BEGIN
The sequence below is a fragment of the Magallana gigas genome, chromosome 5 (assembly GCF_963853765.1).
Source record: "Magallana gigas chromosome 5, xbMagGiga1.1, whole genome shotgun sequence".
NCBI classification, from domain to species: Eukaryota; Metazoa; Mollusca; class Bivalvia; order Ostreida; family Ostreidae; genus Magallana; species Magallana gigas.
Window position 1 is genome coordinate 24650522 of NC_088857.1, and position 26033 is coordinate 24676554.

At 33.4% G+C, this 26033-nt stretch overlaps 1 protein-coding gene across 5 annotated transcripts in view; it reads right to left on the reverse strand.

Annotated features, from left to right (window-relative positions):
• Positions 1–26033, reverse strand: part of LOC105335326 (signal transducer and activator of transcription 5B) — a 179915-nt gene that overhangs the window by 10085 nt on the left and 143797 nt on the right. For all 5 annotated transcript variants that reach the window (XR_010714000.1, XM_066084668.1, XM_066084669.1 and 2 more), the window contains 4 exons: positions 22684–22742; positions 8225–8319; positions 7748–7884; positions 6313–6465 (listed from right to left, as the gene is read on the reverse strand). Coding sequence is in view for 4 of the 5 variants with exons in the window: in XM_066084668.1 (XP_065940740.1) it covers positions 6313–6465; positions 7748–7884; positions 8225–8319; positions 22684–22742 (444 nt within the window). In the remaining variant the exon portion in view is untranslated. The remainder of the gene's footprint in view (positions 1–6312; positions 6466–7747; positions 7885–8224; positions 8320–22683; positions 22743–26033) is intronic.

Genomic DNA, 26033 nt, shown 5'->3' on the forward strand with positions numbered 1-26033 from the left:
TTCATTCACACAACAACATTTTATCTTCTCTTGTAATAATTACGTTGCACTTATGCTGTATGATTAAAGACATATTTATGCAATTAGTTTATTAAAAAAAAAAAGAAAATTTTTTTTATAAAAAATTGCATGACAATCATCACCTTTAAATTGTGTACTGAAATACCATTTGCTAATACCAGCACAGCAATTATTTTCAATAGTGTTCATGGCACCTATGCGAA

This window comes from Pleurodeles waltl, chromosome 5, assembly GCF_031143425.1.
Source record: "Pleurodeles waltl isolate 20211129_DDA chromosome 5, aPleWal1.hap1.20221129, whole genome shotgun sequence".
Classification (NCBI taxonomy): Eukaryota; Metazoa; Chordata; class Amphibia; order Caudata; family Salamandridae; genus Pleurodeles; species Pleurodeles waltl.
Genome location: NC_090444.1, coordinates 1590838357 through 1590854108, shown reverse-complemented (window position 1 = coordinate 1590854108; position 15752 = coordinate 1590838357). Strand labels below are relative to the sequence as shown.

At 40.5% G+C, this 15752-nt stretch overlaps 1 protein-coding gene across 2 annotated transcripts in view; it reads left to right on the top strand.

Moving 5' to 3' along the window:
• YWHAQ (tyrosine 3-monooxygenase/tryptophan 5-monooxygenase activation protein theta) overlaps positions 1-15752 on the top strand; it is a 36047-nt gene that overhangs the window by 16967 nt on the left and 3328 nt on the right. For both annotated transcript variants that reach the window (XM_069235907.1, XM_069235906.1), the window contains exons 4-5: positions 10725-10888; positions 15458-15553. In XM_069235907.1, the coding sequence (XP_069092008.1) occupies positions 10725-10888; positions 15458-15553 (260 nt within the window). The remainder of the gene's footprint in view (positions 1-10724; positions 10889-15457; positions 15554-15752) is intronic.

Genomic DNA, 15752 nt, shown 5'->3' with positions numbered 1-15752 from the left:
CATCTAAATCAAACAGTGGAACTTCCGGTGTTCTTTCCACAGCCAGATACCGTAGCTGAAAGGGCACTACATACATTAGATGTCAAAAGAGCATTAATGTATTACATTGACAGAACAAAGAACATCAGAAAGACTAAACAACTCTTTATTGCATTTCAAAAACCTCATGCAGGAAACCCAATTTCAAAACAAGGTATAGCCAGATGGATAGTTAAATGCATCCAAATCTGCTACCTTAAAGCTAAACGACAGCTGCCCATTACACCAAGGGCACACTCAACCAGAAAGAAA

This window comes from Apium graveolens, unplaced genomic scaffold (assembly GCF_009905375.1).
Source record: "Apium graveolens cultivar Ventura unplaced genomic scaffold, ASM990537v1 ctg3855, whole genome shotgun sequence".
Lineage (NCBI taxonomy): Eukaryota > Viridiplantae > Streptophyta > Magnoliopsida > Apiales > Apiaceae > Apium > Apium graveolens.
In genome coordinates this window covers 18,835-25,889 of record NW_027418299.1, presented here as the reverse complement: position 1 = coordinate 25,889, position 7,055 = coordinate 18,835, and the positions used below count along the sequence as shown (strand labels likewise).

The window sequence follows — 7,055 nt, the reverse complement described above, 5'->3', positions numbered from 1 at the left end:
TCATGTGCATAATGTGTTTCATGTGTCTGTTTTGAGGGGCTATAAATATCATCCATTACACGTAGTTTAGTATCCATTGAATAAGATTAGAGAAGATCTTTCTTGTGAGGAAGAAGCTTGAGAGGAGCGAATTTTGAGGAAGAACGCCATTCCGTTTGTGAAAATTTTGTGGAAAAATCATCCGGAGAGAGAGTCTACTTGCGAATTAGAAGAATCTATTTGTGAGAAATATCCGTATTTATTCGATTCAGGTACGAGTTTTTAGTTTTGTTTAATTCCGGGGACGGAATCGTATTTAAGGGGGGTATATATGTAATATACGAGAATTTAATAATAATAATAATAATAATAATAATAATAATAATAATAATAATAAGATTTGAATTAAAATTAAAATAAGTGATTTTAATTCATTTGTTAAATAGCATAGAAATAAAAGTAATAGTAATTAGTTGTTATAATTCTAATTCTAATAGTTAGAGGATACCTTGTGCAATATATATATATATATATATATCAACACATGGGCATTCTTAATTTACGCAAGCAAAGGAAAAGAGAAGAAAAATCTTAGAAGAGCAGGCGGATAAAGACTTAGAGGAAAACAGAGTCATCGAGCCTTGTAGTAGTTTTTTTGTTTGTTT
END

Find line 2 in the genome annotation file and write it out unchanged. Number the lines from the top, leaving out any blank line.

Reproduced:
Source record: "Magallana gigas chromosome 5, xbMagGiga1.1, whole genome shotgun sequence".